Textile Institute World Conference:
Omar calls for new business model
There is a need for a new business model in apparel manufacturing,
said Brandix CEO Ashroff Omar.
He was delivering the keynote address at the Centenary World
Conference of the Textile Institute held recently in Manchester. Omar
explored the topic ‘manufacturing on the global stage,’ making his
presentation to an august assembly comprising world renowned corporate
leaders, academics and researchers.
He contended that it is at present, a heavily fragmented industry
stemming from the single-minded pursuit of cheap labour. He observed
that retailers have become pseudo manufacturers taking on roles that
belong within the sphere of manufacturing, resulting in an escalation of
costs and a lower value proposition to the consumer.
Omar pointed out that industries such as automobile, computer and
footwear have provided consumers with ‘phenomenal products at great
prices’ whereas the apparel industry has moved in the opposite direction
- providing the same product at a far higher price.
He recommended that the new model must be one of collaboration within
the value chain enabling greater research and development and the
employment of breakthrough technologies.
He said “I believe that, today, on the 100th anniversary of The
Textile Institute, we are still a virgin industry. Automobiles, phones,
televisions, airlines are all industries which have large aggressive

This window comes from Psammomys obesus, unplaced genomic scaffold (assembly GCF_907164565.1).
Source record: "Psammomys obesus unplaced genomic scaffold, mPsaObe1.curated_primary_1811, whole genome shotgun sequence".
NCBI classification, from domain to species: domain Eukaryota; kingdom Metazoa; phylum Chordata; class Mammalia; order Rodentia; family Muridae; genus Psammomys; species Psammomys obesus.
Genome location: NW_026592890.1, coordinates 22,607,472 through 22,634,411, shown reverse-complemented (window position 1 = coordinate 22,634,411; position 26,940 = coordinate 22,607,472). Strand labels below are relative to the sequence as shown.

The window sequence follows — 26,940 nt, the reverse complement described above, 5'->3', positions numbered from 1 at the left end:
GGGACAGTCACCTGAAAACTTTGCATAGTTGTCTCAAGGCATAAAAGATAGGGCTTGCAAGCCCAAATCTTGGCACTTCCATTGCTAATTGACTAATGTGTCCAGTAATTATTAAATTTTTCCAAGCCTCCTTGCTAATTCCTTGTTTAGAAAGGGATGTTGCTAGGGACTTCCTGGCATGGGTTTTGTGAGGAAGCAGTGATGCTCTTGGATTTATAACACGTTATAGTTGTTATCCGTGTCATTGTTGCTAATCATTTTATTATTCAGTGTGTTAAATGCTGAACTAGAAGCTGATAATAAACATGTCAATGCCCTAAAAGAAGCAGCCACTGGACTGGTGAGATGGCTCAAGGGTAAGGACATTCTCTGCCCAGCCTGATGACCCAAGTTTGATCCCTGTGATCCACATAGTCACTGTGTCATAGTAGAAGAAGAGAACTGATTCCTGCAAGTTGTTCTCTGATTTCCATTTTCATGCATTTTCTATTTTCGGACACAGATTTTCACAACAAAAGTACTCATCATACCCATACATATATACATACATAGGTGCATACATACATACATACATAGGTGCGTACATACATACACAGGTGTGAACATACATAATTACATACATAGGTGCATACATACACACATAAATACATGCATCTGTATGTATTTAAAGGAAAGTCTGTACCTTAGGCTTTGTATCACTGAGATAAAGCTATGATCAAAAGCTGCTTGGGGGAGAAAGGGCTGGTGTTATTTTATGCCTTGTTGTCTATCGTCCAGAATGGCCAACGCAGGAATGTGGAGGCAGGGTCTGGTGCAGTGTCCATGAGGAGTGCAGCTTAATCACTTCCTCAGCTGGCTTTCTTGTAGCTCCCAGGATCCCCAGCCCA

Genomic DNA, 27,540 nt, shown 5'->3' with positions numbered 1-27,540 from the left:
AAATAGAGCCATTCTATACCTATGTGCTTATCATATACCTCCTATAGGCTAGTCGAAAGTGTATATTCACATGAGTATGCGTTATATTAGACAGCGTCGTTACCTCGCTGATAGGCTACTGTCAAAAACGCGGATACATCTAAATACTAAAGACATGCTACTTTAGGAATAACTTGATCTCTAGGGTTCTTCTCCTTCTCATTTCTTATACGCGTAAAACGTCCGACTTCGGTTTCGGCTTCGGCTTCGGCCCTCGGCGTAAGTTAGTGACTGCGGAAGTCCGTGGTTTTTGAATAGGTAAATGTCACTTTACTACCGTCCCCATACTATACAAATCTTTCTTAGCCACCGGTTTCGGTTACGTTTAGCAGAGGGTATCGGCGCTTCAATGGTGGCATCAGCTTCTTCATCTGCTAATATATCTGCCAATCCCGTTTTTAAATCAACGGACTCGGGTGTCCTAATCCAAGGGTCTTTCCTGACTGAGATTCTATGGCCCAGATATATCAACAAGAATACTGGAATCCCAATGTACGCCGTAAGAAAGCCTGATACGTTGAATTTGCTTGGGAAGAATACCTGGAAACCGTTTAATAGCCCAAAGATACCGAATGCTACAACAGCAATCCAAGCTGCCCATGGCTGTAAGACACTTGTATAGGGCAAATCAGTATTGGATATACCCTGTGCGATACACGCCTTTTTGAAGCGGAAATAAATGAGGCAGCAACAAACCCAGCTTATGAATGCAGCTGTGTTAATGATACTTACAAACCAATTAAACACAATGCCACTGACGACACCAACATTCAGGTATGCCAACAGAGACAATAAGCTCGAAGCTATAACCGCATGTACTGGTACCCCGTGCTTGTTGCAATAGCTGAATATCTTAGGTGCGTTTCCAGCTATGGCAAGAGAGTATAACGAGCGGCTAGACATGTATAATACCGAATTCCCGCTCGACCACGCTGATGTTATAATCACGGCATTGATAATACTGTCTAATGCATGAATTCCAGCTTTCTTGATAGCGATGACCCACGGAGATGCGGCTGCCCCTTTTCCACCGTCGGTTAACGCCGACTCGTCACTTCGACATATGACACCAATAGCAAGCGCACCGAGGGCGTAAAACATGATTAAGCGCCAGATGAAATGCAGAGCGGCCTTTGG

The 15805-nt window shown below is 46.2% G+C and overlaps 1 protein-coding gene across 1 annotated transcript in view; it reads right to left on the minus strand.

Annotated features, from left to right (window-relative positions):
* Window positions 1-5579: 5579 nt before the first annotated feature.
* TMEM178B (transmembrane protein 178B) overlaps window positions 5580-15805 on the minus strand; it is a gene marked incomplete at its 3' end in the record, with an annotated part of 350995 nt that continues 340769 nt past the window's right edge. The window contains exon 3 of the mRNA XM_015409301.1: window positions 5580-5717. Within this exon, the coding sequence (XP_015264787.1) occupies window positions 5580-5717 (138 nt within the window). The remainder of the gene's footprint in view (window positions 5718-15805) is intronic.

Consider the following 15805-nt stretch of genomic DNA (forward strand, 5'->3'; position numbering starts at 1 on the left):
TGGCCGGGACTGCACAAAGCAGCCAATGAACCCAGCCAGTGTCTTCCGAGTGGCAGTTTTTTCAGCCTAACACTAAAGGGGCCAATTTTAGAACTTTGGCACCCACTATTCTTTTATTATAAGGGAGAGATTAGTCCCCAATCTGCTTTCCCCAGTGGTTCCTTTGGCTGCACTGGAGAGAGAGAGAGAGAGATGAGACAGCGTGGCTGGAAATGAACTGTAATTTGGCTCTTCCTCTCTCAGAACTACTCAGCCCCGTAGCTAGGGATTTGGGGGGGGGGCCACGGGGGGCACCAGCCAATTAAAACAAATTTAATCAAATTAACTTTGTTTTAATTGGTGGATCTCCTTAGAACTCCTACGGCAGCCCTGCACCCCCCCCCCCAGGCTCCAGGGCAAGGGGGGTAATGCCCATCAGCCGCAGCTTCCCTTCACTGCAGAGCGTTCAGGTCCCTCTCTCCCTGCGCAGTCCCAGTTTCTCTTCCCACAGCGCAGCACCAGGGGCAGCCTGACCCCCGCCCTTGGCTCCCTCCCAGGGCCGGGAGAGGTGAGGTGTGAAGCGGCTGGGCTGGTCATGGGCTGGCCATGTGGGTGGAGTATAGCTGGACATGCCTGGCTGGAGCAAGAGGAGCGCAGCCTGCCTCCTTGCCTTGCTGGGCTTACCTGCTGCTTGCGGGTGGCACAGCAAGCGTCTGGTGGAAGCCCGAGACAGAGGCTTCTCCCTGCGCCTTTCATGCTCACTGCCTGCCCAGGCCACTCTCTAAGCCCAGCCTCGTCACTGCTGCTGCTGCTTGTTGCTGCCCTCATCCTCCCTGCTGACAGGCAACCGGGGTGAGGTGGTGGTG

players while the enormous apparel market has a multitude of small
suppliers who do not have the scale to deliver outstanding value.
There is white space for a few $ 5 billion companies.”
Pentland Group Limited CEO Andy Rubin, Hong Kong Polytechnic
University Textiles and Clothing Institute Head Prof Xiao-ming Tao, and
Corsair Capital Partner and Vice Chairman Lord Mervyn Davies were the
other keynote speakers.
The conference themed ‘Creating a global vision for textiles,
clothing and footwear’ recognised the need for change in the textile
industry and focused on creating a platform for information exchange and
The Textile Institute, inaugurated in 1910, was incorporated in
England by a Royal Charter granted in 1925 and is a registered charity.
It is a unique organisation which has individual and corporate
members in approximately 80 countries with the membership covering all
sectors and disciplines of textiles, clothing and footwear.
The Centenary Conference was held in Manchester as it has been home
to The Textile Institute for the past 100 years.